CUSD is a STEAM District: Science, Technology, Engineering, Arts, and Mathematics
CUSD and STEAM…Why are we a STEAM District?
“Half a Mind is a Terrible Thing to Waste”
There are many STEAM opportunities are available for students in 2014-15. Thank you, CSF! CUSD is fortunate to have financial support specifically earmarked for STEAM via Coronado School’s Foundation Frances Harpst legacy donation.
Click here for CUSD's Visual and Performing Arts Strategic Plan, which is a 5 year plan outlining discreet and integrated arts education for all students. CUSD is an ArtsEmpower school district in San Diego County.
First, let’s start with STEM…
What is STEM Literacy?
STEM literacy is the ability to identify, apply and integrate concepts from science, technology, engineering, and mathematics to understand complex problems and to innovate to solve them. To understand and address the challenge of achieving STEM literacy for all students begins with understanding and defining its component parts and the relationships between them:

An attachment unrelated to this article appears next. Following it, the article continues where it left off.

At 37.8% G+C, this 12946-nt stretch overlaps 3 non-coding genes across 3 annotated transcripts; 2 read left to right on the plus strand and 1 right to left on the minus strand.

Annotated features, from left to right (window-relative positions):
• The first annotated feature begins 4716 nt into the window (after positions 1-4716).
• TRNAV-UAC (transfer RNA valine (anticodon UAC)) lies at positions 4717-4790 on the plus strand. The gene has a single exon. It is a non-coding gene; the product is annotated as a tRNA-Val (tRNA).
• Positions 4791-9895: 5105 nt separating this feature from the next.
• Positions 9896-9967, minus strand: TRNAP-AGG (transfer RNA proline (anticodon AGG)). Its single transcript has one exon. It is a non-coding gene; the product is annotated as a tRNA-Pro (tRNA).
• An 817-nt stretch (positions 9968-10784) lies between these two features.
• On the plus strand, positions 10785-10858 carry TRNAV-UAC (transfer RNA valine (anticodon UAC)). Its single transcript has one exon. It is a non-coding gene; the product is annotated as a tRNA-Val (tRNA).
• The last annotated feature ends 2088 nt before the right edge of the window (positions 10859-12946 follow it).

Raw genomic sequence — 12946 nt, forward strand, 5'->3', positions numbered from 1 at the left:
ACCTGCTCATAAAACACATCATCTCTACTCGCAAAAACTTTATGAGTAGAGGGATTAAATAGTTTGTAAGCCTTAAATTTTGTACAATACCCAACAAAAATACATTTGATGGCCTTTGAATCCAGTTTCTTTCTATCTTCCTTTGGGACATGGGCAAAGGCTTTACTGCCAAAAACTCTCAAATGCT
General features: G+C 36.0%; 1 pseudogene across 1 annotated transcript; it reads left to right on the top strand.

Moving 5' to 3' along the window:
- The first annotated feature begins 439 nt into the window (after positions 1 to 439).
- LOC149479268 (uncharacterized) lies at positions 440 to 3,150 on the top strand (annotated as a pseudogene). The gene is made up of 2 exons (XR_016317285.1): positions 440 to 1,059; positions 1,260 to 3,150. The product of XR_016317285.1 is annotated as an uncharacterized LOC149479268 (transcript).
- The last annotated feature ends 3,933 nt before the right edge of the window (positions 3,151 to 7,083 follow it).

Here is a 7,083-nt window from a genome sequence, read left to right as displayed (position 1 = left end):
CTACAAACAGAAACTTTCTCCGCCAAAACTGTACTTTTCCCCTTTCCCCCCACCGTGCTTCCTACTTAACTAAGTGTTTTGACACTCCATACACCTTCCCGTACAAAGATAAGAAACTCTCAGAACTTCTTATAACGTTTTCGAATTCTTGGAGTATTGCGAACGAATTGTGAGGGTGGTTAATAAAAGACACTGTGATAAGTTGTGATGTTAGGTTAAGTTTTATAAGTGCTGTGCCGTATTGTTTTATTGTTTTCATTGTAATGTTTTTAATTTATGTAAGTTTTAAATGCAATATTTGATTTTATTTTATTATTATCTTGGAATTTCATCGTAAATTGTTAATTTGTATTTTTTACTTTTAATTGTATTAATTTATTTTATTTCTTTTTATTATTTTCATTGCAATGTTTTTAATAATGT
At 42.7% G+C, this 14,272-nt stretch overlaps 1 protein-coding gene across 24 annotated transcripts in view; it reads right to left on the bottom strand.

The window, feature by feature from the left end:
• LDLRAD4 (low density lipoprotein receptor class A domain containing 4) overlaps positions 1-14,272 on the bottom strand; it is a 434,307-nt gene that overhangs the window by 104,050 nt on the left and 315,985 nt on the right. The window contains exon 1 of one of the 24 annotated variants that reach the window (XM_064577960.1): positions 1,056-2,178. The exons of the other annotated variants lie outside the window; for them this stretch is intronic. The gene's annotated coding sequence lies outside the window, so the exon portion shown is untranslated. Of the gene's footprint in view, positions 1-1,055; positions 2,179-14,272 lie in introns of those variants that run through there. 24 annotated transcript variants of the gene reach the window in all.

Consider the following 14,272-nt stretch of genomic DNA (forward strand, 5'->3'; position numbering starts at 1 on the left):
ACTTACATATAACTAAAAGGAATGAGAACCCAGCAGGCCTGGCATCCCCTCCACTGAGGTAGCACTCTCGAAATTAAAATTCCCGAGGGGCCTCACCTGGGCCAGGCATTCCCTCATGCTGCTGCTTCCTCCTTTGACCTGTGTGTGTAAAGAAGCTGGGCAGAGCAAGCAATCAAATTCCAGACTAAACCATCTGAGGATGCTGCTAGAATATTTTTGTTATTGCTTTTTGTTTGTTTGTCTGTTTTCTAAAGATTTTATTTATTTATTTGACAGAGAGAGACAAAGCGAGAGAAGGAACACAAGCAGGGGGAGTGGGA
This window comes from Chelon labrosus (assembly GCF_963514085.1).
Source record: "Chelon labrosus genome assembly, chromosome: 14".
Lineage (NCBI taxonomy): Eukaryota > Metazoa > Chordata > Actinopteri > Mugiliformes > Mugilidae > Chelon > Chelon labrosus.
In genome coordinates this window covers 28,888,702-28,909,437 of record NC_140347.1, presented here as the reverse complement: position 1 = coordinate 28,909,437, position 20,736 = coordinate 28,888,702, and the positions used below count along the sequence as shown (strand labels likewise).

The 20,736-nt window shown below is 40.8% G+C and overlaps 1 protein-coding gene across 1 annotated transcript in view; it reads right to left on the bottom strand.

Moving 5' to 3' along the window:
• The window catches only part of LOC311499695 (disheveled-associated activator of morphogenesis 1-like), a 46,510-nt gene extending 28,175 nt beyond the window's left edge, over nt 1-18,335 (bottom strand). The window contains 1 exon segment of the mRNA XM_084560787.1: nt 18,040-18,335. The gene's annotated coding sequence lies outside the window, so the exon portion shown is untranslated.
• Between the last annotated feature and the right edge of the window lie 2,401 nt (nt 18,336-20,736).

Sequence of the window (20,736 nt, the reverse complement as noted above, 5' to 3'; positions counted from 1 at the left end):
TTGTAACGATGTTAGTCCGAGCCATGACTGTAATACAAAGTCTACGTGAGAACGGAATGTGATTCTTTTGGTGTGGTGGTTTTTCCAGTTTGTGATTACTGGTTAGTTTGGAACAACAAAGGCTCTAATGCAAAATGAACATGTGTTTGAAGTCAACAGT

Scientific literacy is the ability to use knowledge in physics, chemistry, biology, and earth/space science to understand the natural world and to participate in decisions that affect it.
Technological literacy is the ability to use new technologies, understand how new technologies are developed, and have skills to analyze how new technologies affect us, our nation, and the world.
Engineering literacy is the ability to use the systematic and creative application of scientific and mathematic principles to practical ends, such as the design, manufacture, and operation of efficient and economical structures, machines, processes, and systems.
Mathematical literacy is the ability to analyze, reason, and communicate ideas effectively through posing, formulating, solving, and interpreting solutions to mathematical problems in a variety of situations.